It is impossible to talk about structural issues in China’s IP regime and its impact upon foreigners without addressing the lack of a comprehensive approach to “bad faith” activities in all its forms in China. This issue has likely undermined more of the credibility of the Chinese government than any other in IP, and it has affected the greatest number of US companies. Chinese officials may not realize it, but every medium to large sized company I have met in the US has been affected by it.
Any lawyer who has counseled a US company on doing business in China knows the drill: before you enter the market there are likely to be trademark squatters, bad faith patent registrants, difficulties in protecting trade secrets used by trusted employees, amongst others. Even the President has been a victim with squatting on the Trump mark.
China has generated its own vocabulary around bad faith activity. “IP theft”, a term that has been promoted by the Trump administration, reflects an overarching concern about Chinese tolerance of state-sponsored or willful infringement. Another similar concept is “forced technology transfer.” The history of these terms goes back decades. “Patent hijacking” refers to behavior before 2008 of misappropriating designs and other inventions based on China not requiring absolute novelty as a condition for patent grants. A “Naked Bolar” regime refers to a regime which grants an exemption from certain forms of patent infringement without providing a counterpart benefit to an innovator for the erosion of its patent rights (this may be corrected in the proposed patent law revisions). “Ambush marketing” and “trademark squatting” may not be new to China, but China remains a focus of these concerns. China also has some vocabulary of its own which often do not make it into English, such as “旁名牌” (saddling along famous brands) and patent “cockroaches” (instead of patent trolls).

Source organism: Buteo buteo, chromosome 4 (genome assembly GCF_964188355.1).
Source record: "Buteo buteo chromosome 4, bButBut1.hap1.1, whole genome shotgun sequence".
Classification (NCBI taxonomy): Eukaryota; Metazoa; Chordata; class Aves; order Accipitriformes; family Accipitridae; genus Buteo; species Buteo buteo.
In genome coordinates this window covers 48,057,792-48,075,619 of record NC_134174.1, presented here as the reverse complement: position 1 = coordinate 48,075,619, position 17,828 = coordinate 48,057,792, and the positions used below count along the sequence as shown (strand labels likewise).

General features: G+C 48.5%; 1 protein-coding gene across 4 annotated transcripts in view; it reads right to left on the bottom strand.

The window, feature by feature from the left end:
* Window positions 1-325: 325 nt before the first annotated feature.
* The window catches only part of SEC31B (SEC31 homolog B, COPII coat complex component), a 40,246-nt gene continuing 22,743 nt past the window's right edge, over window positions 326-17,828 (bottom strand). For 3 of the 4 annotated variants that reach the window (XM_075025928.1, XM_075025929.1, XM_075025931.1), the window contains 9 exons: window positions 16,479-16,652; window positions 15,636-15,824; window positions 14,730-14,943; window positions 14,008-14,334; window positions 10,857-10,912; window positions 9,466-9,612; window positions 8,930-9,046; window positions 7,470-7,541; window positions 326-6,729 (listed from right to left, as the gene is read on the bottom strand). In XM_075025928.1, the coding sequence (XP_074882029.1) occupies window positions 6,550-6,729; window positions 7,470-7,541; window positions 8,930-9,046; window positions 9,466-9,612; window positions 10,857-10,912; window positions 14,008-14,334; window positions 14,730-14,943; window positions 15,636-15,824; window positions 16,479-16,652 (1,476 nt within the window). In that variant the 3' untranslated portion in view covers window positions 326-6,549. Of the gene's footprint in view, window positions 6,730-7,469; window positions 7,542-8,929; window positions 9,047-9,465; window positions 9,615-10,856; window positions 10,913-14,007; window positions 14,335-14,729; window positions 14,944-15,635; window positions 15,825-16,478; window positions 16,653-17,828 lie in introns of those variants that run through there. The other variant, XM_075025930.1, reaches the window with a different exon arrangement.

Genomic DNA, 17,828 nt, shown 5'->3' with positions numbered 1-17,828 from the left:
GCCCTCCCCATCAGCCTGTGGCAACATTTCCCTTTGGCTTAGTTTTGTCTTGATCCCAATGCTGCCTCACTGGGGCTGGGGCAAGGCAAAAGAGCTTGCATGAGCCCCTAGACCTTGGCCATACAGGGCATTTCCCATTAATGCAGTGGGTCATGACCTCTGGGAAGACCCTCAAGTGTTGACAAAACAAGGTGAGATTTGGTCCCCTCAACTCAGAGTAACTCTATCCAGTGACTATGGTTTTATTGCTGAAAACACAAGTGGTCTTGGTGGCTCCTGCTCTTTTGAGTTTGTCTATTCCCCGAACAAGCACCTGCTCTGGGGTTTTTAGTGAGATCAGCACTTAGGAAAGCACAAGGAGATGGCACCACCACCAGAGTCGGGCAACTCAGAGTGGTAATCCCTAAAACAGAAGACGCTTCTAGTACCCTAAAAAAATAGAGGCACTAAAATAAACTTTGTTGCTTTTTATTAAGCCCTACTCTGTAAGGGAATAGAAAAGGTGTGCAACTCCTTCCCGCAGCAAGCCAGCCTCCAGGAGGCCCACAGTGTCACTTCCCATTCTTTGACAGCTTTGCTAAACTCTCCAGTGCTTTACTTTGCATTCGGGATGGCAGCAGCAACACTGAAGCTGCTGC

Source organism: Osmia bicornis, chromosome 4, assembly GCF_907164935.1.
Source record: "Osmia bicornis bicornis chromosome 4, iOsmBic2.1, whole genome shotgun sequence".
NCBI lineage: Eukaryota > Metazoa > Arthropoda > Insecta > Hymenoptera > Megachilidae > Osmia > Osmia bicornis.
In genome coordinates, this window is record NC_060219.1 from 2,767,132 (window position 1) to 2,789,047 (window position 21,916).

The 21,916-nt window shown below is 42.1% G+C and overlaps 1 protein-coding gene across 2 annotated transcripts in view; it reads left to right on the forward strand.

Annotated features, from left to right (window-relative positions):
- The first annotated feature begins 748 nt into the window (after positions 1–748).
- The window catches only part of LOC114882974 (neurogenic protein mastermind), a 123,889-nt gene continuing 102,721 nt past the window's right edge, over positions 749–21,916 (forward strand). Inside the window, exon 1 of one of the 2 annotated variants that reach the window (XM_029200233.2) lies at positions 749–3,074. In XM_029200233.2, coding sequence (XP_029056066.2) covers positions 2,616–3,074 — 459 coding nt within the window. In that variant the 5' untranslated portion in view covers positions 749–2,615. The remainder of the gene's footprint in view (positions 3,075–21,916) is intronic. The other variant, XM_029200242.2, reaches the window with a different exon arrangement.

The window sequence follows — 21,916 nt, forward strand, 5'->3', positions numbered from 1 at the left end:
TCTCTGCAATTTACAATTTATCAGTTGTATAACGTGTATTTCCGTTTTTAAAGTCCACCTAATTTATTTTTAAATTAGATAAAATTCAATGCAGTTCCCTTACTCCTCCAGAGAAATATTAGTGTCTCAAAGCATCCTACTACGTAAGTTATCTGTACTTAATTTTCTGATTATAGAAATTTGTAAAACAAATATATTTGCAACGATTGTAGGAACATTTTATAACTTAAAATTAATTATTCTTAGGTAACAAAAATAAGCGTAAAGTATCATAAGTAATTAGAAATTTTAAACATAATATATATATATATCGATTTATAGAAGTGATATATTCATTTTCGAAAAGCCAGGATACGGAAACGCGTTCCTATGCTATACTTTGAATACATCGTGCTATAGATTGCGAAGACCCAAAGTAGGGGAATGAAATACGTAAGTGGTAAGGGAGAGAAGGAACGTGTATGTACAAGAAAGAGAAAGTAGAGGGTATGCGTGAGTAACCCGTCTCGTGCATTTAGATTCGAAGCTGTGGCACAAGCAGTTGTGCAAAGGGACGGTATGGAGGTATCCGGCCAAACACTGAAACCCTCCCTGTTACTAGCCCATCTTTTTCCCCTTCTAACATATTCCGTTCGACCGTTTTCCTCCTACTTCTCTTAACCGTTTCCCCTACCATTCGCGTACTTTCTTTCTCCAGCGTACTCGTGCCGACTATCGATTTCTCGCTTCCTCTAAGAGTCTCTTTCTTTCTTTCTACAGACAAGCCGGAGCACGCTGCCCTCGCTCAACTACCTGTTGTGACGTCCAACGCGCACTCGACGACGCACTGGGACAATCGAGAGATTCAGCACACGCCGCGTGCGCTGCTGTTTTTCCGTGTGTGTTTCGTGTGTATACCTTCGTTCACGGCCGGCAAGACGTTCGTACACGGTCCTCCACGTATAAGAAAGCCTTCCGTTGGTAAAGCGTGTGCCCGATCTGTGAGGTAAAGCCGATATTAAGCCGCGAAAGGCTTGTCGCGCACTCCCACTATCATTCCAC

China has also created global precedent over willful (bad faith) behavior in DS/362, the WTO case involving China’s criminal IP enforcement regime. As the WTO panel indicated in that case:
“[T]he word “wilful” … precedes the words “trademark counterfeiting or copyright piracy”. This word functions as a qualifier indicating that trademark counterfeiting or copyright piracy is not subject to the obligation in the first sentence of Article 61 unless it is “wilful”. This word, focussing on the infringer’s intent, reflects the criminal nature of the enforcement procedures at issue.”
Good faith may be an underperforming concept in China, but it is also a low-hanging fruit for trade negotiators. It is in Article 4 of the General Principles of the Civil Code as well as Article 6 of the Contract Law. It was incorporated into Article 7 of the revised Chinese Trademark law. The Supreme People’s Court recently found that warehousing trademarks without intent to use is a basis for invalidating marks, albeit not under Article 7. It is part of the Guangdong High Court Rules on SEP disputes in telecommunications (good faith in negotiations). It is also part of the guidance from the Beijing High Court for handling of patent validity matters.